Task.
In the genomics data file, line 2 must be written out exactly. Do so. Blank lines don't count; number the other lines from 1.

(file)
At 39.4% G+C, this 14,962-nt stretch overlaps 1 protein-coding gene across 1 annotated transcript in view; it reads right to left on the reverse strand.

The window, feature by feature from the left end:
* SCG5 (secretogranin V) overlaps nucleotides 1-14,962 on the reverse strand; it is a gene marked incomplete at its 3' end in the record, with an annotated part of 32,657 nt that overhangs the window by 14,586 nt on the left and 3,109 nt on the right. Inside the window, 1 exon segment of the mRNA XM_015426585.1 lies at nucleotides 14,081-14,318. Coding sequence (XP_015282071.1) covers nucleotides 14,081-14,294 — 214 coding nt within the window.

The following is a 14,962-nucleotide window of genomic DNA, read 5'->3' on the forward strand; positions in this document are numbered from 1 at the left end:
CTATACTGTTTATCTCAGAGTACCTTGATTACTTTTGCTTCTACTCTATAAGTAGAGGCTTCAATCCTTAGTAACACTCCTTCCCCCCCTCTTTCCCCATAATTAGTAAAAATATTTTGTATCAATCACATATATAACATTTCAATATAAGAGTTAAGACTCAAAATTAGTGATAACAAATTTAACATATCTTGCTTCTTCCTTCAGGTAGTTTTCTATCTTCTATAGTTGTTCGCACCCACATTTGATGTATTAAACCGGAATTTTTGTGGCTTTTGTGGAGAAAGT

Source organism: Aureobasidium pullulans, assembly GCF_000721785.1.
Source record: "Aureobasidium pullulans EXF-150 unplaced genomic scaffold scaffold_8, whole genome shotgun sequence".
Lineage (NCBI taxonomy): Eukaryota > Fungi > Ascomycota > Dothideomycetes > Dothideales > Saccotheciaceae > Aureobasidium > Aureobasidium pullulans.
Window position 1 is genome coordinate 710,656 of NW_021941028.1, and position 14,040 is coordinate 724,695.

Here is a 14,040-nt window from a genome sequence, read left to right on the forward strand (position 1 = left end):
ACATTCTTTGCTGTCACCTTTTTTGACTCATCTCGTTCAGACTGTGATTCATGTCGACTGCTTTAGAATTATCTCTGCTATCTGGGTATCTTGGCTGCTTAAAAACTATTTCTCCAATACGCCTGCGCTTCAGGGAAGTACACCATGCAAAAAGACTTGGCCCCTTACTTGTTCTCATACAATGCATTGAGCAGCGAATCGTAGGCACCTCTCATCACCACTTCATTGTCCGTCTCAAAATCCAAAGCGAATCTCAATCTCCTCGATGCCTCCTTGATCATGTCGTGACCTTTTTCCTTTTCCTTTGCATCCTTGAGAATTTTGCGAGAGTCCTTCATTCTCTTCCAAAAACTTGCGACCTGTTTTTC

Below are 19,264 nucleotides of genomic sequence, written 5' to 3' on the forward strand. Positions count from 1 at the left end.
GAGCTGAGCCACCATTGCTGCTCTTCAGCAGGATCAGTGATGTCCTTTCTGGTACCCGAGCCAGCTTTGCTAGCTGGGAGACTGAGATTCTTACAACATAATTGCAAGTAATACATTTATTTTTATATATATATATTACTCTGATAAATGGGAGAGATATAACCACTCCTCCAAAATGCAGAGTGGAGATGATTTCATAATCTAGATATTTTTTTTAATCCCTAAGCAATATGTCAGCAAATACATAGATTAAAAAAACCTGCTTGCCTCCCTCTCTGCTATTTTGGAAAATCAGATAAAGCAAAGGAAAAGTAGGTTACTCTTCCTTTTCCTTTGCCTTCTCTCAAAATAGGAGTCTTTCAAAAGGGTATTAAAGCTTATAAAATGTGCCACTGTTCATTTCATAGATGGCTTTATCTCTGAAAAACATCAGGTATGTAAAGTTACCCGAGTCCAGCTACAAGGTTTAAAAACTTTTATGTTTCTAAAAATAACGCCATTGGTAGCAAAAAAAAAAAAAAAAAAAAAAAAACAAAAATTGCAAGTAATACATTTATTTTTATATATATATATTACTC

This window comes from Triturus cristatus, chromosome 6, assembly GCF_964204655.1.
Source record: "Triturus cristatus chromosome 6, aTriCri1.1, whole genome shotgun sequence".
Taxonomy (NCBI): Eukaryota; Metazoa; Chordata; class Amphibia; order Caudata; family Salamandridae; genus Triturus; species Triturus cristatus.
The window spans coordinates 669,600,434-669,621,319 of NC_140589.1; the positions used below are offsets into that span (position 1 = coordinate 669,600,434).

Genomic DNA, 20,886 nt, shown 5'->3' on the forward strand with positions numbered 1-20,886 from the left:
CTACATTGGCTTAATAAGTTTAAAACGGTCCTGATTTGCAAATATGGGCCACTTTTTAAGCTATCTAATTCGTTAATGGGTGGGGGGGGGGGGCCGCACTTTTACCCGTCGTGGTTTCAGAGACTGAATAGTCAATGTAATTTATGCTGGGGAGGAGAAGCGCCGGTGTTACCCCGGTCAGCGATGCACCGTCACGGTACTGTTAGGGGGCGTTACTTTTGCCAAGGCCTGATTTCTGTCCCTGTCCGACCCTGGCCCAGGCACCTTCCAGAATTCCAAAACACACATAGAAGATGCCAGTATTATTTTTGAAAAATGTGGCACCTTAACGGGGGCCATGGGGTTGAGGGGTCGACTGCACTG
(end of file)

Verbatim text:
The window, feature by feature from the left end: